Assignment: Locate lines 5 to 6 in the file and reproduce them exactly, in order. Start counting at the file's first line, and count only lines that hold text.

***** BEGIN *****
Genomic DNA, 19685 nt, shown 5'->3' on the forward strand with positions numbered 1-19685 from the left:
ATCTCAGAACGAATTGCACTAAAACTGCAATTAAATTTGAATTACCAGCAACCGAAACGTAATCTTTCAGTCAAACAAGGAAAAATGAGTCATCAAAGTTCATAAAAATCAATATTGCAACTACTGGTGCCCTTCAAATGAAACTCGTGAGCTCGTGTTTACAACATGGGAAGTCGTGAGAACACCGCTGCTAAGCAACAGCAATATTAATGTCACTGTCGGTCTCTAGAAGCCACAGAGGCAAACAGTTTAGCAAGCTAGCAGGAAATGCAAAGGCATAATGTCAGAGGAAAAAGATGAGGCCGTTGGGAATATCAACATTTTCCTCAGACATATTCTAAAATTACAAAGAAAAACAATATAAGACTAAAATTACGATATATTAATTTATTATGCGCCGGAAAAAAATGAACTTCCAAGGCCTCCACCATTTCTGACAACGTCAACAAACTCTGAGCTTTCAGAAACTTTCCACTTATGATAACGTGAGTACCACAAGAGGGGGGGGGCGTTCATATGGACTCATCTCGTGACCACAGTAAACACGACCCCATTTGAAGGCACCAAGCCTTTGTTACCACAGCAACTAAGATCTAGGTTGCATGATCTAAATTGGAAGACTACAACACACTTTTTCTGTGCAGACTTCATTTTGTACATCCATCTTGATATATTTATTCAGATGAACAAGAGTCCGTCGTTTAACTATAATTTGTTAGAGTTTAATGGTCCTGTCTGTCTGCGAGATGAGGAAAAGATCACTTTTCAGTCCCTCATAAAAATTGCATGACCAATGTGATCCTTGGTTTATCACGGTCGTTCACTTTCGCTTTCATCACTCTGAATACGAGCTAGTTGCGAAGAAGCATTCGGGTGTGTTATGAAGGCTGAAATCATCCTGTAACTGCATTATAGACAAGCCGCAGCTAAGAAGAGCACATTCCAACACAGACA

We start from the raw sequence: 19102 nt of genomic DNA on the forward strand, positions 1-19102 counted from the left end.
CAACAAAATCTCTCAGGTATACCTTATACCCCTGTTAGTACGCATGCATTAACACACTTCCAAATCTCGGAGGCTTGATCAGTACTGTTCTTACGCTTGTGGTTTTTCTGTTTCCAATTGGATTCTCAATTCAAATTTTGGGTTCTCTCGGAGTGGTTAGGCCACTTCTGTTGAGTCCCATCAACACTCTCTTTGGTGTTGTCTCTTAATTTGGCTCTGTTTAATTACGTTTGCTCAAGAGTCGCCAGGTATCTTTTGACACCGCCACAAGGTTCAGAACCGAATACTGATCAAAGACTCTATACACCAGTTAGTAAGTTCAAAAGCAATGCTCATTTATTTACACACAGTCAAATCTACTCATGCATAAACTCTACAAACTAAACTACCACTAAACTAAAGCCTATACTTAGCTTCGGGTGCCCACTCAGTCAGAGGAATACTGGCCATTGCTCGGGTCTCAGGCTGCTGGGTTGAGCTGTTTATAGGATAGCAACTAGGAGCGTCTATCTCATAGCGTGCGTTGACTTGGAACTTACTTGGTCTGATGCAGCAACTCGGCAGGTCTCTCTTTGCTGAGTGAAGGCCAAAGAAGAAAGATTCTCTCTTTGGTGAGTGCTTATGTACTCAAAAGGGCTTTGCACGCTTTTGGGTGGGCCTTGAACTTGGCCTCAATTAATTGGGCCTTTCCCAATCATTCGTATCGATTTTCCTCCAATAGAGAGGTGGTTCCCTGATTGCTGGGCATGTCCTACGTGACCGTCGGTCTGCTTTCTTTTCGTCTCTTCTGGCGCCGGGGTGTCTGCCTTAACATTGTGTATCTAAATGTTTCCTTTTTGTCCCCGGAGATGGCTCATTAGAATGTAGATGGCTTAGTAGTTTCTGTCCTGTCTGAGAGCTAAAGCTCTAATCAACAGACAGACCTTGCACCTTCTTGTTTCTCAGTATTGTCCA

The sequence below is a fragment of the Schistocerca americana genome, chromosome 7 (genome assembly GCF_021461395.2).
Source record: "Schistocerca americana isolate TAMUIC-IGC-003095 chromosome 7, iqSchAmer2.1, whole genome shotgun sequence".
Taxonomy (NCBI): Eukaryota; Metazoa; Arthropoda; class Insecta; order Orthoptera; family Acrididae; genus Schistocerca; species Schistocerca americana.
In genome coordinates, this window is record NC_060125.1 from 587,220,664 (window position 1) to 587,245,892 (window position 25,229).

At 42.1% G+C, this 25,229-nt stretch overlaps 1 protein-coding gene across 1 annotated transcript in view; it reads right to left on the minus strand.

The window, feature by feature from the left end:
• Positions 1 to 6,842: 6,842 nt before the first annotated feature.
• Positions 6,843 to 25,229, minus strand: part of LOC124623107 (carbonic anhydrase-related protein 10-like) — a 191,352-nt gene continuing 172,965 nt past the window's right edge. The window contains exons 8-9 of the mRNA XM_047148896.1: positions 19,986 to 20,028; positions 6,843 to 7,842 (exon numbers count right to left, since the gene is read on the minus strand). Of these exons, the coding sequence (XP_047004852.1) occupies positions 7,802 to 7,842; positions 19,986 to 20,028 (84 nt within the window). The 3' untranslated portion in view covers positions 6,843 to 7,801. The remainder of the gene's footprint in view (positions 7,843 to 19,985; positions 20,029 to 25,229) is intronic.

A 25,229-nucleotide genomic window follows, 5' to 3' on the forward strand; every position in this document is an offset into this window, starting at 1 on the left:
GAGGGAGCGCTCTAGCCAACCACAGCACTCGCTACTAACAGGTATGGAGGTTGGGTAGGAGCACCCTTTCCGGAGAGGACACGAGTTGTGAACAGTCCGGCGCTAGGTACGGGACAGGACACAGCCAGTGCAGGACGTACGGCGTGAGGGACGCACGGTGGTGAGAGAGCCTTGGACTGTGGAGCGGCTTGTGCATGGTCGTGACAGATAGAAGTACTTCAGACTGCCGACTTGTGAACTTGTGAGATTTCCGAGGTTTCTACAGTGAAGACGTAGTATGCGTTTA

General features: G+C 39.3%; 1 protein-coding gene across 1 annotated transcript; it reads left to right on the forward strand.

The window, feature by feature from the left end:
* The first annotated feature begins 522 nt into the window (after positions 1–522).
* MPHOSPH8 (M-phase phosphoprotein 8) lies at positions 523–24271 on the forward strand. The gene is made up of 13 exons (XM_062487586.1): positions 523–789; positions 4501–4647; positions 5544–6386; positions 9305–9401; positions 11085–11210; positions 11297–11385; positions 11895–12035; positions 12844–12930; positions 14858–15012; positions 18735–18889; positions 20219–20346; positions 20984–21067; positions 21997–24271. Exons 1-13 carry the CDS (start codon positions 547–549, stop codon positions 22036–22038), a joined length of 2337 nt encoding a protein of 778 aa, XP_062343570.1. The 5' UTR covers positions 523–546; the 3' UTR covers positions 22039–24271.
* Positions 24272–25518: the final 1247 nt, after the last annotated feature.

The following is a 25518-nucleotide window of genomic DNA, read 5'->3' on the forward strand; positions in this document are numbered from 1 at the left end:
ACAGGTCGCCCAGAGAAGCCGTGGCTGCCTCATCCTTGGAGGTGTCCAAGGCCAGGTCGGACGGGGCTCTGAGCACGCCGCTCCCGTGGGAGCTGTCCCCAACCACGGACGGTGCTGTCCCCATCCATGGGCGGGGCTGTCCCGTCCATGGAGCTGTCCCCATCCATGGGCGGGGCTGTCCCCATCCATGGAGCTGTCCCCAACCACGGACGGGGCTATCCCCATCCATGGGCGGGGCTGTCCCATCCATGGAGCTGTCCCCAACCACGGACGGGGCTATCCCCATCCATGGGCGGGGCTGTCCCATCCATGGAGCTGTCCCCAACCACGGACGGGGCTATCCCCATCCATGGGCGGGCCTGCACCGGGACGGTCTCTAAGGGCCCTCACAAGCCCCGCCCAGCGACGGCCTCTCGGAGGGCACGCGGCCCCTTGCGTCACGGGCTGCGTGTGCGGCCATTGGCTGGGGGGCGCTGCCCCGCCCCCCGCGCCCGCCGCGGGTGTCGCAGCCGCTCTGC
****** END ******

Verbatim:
The sequence below is a fragment of the Schistocerca americana genome, chromosome 7 (genome assembly GCF_021461395.2).
Source record: "Schistocerca americana isolate TAMUIC-IGC-003095 chromosome 7, iqSchAmer2.1, whole genome shotgun sequence".